Dear Editor:

A week ago, I wrote about my experience with a mover’s scam. Since then, I have become aware of other pernicious scams that almost anyone can be subjected to.

First, my own experience: On Friday, I received a call that had Fordham University on the Caller ID. I was about to hang up when a man on the other line gave me his name and ID, claiming to represent ConEd. He said that they had been trying to reach me for several days to advise me that I was behind in payment for my house in Queens, and they were going to send a technician down to shut off the electricity within 40 minutes if I did not pay immediately. He gave me a number to call to make arrangements to pay and avoid the cutoff. I asked him why the Caller ID read Fordham University, and he said he is calling “from the field.”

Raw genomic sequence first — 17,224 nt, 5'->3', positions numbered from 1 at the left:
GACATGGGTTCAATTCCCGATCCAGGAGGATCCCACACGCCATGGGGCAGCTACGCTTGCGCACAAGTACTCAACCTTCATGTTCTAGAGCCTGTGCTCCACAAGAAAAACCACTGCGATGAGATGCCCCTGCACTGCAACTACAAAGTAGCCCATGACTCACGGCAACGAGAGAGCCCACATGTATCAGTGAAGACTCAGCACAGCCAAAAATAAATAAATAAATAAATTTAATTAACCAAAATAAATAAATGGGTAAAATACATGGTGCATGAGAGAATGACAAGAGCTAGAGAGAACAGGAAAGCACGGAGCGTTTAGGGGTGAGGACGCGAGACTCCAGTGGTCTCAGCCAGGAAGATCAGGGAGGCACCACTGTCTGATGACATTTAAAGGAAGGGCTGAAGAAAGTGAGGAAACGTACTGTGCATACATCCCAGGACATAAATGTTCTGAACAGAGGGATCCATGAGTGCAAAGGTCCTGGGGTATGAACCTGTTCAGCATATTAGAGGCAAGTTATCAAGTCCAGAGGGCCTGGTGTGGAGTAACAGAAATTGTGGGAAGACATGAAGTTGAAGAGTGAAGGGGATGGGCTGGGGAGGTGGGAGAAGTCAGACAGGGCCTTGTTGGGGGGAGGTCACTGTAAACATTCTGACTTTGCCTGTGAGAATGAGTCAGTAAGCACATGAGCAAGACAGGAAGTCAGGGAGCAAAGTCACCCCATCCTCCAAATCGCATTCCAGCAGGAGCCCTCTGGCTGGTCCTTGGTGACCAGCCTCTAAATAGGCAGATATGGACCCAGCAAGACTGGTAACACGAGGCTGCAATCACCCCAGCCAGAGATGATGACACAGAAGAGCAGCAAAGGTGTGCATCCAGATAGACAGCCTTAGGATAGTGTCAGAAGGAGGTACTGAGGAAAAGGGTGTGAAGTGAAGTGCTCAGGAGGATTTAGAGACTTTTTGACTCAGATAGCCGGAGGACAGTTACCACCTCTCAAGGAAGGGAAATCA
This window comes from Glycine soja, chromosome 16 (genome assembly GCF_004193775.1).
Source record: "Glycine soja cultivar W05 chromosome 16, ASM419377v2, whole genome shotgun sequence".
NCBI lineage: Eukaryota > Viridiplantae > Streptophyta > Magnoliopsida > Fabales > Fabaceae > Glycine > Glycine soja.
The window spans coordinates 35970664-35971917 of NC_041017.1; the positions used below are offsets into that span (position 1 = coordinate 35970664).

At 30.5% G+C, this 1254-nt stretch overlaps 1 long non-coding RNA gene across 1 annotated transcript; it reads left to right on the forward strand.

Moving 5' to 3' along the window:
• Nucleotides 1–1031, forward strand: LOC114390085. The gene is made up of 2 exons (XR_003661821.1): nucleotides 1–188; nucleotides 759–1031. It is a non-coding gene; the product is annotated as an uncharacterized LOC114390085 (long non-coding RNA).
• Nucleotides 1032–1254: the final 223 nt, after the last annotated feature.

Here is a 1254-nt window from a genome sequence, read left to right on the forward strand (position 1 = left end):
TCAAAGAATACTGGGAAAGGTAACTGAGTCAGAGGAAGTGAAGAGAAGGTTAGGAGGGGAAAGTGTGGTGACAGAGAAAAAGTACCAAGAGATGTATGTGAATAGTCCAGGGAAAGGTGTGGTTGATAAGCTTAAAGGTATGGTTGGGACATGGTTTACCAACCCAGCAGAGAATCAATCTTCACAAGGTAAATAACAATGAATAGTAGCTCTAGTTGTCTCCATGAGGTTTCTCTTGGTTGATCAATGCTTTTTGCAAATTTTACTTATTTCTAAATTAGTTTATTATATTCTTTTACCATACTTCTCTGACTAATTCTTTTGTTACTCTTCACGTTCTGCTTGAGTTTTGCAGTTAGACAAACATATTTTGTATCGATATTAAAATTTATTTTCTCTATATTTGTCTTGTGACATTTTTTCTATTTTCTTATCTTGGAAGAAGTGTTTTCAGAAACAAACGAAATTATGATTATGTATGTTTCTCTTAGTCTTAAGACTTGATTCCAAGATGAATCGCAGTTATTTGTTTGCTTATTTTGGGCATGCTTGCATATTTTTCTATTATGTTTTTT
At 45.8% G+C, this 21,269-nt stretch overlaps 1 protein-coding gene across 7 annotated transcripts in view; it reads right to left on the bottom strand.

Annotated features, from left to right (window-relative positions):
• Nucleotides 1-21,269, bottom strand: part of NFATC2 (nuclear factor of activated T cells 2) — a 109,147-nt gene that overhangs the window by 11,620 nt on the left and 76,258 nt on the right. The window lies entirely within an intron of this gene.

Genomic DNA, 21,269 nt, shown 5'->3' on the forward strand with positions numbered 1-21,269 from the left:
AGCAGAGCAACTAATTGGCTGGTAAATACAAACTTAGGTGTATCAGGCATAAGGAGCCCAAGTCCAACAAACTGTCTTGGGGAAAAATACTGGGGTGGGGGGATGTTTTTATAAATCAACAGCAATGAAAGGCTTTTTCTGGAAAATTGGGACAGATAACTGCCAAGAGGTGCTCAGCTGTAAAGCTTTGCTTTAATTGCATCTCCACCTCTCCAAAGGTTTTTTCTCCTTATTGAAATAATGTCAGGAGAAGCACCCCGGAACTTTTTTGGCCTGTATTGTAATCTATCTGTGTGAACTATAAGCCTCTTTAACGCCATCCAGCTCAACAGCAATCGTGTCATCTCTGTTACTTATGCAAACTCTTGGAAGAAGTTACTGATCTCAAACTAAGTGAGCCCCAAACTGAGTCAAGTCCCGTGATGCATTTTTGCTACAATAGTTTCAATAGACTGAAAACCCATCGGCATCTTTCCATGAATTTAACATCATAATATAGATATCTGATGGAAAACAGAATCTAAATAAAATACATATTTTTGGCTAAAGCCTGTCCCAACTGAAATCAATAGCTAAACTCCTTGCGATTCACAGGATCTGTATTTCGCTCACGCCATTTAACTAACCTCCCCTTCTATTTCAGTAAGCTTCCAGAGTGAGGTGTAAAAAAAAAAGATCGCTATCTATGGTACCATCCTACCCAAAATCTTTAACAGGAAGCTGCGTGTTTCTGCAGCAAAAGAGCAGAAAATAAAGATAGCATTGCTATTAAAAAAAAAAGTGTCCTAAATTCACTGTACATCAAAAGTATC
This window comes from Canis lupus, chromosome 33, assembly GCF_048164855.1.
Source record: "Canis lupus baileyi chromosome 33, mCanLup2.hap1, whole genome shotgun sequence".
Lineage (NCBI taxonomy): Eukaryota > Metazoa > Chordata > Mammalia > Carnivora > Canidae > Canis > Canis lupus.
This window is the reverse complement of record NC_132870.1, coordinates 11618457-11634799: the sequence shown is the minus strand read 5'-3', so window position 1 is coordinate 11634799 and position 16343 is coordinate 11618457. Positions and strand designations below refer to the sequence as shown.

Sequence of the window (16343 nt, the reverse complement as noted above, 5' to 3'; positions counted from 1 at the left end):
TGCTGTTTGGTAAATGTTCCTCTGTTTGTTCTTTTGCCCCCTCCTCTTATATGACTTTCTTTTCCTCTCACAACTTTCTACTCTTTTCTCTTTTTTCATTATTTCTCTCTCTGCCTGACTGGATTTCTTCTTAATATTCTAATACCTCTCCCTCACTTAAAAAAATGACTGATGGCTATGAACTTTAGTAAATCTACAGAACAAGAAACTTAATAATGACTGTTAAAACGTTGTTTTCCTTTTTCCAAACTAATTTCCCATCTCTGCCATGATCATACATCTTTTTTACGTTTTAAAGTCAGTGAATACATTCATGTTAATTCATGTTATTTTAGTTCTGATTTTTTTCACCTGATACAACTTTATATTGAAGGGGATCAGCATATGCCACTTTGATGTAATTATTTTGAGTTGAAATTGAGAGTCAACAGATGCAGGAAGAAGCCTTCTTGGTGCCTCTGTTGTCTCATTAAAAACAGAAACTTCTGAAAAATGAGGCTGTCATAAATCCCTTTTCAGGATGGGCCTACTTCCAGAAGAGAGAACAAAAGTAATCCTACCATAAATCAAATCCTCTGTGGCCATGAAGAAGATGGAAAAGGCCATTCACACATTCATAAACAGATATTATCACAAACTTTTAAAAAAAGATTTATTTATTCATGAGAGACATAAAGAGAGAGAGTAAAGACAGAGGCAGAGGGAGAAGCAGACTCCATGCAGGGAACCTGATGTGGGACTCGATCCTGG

Thanks to my experience with the movers, I now suspect everyone. So, I looked up Con Edison on their website and called the number provided. The woman on the line told me it’s an old scam and I should ignore it, as I am up to date with my payments, which was, of course, reassuring.

As a curiosity, I decided to dial the number the scammer gave me, using *67 to keep my Caller ID anonymous. That number was answered by an exact replica of the automated phone announcement that ConEd uses, including the menu and options. I pressed the option which is for questions regarding a field representative as I did to the real ConEd. Some guy answered and gave me the same story how I am behind in payments and should pay now over the phone to avoid cutoff. I told him he was a fraud, and he immediately hung up.